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Title: Association of anaemia in primary care patients with chronic kidney disease: cross sectional study of quality improvement in chronic kidney disease (QICKD) trial data
Authors: Dmitrieva, Olga
de Lusignan, Simon
Macdougall, Iain C.
Gallagher, Hugh
Tomson, Charles
Harris, Kevin
Desombre, Terry
Goldsmith, David
First Published: 25-Jan-2013
Publisher: BioMed Central Ltd
Citation: BMC Nephrology, 2013, 14:24
Abstract: Background: Anaemia is a known risk factor for cardiovascular disease and treating anaemia in chronic kidney disease (CKD) may improve outcomes. However, little is known about the scope to improve primary care management of anaemia in CKD. Methods: An observational study (N = 1,099,292) with a nationally representative sample using anonymised routine primary care data from 127 Quality Improvement in CKD trial practices (ISRCTN5631023731). We explored variables associated with anaemia in CKD: eGFR, haemoglobin (Hb), mean corpuscular volume (MCV), iron status, cardiovascular comorbidities, and use of therapy which associated with gastrointestinal bleeding, oral iron and deprivation score. We developed a linear regression model to identify variables amenable to improved primary care management. Results: The prevalence of Stage 3–5 CKD was 6.76%. Hb was lower in CKD (13.2 g/dl) than without (13.7 g/dl). 22.2% of people with CKD had World Health Organization defined anaemia; 8.6% had Hb ≤ 11 g/dl; 3% Hb ≤ 10 g/dl; and 1% Hb ≤ 9 g/dl. Normocytic anaemia was present in 80.5% with Hb ≤ 11; 72.7% with Hb ≤ 10 g/dl; and 67.6% with Hb ≤ 9 g/dl; microcytic anaemia in 13.4% with Hb ≤ 11 g/dl; 20.8% with Hb ≤ 10 g/dl; and 24.9% where Hb ≤ 9 g/dl. 82.7% of people with microcytic and 58.8% with normocytic anaemia (Hb ≤ 11 g/dl) had a low ferritin (<100ug/mL). Hypertension (67.2% vs. 54%) and diabetes (30.7% vs. 15.4%) were more prevalent in CKD and anaemia; 61% had been prescribed aspirin; 73% non-steroidal anti-inflammatory drugs (NSAIDs); 14.1% warfarin 12.4% clopidogrel; and 53.1% aspirin and NSAID. 56.3% of people with CKD and anaemia had been prescribed oral iron. The main limitations of the study are that routine data are inevitably incomplete and definitions of anaemia have not been standardised. Conclusions: Medication review is needed in people with CKD and anaemia prior to considering erythropoietin or parenteral iron. Iron stores may be depleted in over >60% of people with normocytic anaemia. Prescribing oral iron has not corrected anaemia.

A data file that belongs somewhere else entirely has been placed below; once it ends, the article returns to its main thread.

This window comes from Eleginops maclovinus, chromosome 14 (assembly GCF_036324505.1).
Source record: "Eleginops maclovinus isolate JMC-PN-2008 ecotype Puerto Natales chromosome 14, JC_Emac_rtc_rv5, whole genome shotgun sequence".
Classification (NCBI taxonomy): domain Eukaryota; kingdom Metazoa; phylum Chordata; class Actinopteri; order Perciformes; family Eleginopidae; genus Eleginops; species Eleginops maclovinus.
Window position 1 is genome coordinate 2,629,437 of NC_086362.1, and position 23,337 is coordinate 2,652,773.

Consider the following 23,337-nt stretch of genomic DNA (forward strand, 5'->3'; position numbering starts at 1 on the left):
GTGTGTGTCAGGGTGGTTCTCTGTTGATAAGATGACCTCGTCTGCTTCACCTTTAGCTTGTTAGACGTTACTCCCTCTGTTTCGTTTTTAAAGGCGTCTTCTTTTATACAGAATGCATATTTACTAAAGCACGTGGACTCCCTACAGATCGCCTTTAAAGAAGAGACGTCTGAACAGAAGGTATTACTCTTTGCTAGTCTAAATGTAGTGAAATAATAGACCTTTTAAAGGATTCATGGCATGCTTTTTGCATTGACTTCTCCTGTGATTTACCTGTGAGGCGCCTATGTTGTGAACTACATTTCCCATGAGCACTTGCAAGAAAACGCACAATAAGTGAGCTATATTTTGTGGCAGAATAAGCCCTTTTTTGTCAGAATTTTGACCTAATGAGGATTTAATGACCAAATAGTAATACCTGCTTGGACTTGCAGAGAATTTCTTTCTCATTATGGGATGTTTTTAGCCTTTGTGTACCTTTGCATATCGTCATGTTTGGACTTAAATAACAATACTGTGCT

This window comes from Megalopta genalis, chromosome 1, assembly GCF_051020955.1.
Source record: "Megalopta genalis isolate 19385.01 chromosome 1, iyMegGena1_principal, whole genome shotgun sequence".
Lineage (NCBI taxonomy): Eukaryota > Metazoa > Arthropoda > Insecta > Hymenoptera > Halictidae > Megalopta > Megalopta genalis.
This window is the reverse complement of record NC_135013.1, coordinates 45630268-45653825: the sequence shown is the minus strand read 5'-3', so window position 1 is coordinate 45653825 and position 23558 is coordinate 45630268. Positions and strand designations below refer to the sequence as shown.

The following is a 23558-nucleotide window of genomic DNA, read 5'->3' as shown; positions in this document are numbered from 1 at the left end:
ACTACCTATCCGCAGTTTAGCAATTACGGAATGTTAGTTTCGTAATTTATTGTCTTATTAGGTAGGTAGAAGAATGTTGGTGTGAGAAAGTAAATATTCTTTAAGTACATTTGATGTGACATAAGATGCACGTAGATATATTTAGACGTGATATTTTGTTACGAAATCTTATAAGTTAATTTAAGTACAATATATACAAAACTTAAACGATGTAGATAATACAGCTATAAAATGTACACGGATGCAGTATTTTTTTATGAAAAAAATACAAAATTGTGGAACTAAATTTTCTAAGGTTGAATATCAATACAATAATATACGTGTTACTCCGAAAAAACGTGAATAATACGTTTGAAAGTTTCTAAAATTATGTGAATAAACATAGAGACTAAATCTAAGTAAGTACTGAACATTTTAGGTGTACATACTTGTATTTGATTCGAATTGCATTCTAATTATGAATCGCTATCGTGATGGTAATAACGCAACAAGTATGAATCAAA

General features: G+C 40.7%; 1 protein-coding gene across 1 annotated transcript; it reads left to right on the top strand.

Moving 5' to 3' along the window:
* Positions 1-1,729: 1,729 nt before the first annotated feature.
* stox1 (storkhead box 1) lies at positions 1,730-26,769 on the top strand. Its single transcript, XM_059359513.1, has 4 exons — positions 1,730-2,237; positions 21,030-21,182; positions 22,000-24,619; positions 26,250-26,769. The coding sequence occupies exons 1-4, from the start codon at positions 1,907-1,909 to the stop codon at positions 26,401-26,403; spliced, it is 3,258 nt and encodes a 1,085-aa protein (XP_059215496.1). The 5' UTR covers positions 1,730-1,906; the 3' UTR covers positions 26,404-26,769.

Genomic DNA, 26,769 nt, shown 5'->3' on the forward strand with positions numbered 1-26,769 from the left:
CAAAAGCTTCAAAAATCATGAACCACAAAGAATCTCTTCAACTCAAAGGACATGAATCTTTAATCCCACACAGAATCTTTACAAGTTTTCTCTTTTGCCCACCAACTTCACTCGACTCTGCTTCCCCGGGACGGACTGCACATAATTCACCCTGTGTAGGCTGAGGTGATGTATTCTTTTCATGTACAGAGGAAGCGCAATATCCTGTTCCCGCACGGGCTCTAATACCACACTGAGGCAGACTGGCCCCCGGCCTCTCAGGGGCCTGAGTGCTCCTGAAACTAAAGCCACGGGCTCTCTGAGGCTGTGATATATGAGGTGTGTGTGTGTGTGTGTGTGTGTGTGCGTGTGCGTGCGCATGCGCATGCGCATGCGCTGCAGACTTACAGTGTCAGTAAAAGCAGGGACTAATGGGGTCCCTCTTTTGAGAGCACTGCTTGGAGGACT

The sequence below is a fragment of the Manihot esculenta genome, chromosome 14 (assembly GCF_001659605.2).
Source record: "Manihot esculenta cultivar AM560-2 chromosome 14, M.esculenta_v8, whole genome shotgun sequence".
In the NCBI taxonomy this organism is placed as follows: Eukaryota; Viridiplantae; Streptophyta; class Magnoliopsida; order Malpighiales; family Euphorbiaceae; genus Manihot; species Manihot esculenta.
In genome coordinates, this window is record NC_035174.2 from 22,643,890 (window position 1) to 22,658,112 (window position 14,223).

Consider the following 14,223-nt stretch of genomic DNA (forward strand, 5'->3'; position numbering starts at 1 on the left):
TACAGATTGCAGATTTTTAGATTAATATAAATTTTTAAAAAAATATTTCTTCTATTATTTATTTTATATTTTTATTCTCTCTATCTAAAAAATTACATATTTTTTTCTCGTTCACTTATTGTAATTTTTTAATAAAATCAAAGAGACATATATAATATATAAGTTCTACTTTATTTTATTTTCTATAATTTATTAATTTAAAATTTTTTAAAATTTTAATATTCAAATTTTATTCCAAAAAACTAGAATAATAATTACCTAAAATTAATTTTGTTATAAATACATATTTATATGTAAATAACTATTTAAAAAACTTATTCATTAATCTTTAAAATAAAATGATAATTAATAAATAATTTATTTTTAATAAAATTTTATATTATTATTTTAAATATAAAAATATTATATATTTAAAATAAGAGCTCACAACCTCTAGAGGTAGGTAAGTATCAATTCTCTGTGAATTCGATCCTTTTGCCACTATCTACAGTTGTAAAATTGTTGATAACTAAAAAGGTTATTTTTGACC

DOI Link: 10.1186/1471-2369-14-24
eISSN: 1471-2369
Version: Publisher Version
Status: Peer-reviewed
Type: Journal Article
Rights: Copyright © 2013 Dmitrieva et al.; licensee BioMed Central Ltd. This is an Open Access article distributed under the terms of the Creative Commons Attribution License (, which permits unrestricted use, distribution, and reproduction in any medium, provided the original work is properly cited.
Appears in Collections:Published Articles, Dept. of Health Sciences

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